Cylindrospermopsin was first detected in the water in low levels May 3, 2021.
West Palm Beach, Florida, has agreed to share its water data following an outbreak of algal toxin in the water supply.
Palm Beach will no longer seek to conduct its own testing as a result, reported Palm Beach Daily News.
West Palm Beach provides water to Palm Beach and South Palm Beach.
West Palm Beach agreed to share its sampling and water test results during a June 28 meeting with the town, according to Palm Beach Director of Public Works Paul Brazil, reported Palm Beach Daily News.
Palm Beach officials want to do their own testing after West Palm Beach officials took eight days to notify the town of toxin cylindrospermopsin detected in the water supply.
"Additional testing by the town is most likely not necessary at this time. City staff making the test results available to the town is a very positive outcome," said Brazil in an email, reported Palm Beach Daily News.
The city invited town staff and consultants to tour the plant and review all sampling and test results.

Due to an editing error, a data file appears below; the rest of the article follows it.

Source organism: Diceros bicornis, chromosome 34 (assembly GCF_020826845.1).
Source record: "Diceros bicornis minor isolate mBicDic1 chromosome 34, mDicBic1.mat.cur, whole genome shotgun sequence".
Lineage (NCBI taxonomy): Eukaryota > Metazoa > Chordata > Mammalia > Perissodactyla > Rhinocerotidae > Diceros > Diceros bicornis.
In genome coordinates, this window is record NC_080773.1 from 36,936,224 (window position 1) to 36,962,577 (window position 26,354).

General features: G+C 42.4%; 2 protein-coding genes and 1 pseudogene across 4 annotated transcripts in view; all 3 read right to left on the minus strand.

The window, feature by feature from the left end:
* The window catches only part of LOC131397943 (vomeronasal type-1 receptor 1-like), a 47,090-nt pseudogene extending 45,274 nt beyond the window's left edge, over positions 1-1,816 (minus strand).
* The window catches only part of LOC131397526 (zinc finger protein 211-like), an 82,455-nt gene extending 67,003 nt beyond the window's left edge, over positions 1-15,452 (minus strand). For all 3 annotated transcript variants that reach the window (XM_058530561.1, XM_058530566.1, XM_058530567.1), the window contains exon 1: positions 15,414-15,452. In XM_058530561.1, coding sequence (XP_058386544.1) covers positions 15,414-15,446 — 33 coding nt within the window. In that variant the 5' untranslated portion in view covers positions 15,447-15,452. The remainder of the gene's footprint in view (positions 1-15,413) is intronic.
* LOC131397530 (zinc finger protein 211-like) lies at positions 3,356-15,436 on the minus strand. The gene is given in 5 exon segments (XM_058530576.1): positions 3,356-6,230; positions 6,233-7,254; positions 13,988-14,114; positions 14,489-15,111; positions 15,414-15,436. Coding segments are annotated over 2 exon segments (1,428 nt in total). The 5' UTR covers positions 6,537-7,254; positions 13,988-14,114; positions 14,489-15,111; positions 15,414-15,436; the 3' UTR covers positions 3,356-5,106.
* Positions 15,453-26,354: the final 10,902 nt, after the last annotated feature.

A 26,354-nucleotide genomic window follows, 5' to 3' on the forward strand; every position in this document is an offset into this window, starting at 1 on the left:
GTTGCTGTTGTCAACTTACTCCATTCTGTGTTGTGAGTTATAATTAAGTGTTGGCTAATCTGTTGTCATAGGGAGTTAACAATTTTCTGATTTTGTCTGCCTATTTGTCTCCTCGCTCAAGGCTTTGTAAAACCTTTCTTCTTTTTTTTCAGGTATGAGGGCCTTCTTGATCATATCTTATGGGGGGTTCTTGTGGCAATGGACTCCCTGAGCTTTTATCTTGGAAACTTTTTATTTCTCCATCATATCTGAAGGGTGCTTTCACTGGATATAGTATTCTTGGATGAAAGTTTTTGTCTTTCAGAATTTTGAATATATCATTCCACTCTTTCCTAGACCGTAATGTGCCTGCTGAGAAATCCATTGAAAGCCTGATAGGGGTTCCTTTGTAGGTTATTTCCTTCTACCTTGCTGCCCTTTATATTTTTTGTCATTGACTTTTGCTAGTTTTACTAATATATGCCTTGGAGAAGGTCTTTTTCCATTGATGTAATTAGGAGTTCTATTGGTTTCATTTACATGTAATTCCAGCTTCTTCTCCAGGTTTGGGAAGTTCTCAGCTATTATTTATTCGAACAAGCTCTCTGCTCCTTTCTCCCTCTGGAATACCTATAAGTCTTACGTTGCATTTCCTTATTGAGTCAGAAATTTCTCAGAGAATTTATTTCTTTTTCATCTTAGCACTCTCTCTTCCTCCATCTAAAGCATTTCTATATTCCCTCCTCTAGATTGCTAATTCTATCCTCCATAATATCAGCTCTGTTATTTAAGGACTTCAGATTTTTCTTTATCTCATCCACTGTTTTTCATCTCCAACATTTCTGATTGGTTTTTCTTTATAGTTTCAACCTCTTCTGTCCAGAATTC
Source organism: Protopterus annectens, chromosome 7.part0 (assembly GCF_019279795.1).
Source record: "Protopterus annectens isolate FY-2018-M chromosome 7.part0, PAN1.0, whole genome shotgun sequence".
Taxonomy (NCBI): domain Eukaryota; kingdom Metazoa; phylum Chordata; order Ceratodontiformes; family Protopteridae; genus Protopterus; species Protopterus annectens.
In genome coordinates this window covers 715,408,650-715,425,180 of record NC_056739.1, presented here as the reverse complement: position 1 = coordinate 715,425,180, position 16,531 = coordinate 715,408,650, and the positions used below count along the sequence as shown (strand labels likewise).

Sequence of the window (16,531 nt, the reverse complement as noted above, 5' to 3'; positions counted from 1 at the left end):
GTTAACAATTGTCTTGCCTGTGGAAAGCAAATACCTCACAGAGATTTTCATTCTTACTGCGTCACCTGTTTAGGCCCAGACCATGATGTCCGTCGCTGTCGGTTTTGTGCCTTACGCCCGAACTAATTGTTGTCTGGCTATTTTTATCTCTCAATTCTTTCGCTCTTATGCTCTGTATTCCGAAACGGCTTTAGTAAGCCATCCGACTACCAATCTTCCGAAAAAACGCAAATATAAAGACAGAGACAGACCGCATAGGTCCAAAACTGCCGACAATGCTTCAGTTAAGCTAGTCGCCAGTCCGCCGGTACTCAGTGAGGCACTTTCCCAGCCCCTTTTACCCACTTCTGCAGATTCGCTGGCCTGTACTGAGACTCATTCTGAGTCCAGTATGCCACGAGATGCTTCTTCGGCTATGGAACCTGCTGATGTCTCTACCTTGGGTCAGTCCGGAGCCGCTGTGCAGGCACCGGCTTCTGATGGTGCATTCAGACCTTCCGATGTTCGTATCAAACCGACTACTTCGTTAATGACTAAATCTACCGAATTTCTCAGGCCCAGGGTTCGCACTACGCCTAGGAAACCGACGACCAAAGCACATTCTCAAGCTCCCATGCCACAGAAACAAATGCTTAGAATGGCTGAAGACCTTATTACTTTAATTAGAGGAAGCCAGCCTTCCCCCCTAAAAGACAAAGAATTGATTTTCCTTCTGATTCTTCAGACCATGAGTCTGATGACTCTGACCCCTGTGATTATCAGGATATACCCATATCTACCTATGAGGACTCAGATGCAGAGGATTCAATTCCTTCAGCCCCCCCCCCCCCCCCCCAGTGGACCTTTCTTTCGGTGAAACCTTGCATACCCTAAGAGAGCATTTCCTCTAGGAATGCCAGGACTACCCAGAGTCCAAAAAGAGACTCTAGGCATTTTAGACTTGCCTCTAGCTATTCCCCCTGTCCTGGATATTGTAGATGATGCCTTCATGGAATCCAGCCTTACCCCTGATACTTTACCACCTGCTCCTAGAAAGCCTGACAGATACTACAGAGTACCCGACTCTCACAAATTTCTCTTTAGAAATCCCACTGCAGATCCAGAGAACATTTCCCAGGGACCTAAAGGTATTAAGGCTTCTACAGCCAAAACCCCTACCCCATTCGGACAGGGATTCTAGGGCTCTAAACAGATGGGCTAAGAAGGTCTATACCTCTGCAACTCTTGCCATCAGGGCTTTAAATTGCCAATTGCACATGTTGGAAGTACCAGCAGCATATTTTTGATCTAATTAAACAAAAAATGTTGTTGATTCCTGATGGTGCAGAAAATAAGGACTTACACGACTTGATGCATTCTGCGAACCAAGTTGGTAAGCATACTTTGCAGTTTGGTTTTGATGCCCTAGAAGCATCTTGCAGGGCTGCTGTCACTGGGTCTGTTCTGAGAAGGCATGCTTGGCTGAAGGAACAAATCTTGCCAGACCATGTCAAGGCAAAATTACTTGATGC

Cylindrospermopsin was first detected in low levels May 3, and test results returned May 19 and 20 were above the threshold considered harmful for vulnerable populations, reported Palm Beach Daily News. In these instances, West Palm officials did not notify Palm Beach or issue a drinking water advisory until May 28.
This resulted in the Florida Department of Health sending a warning letter to West Palm Beach over the delay in reporting the levels of cylindrospermopsin. The letter from FDOH was sent to Poonam Kalkat, West Palm Beach's director of public utilities, listing four possible violations.
The city is disputing the state's letter, and the drinking water advisory was lifted June 4, reported Palm Beach Daily News.
Following a joint meeting late last month, the town and West Palm Beach agreed to create a panel of experts to address water safety concerns.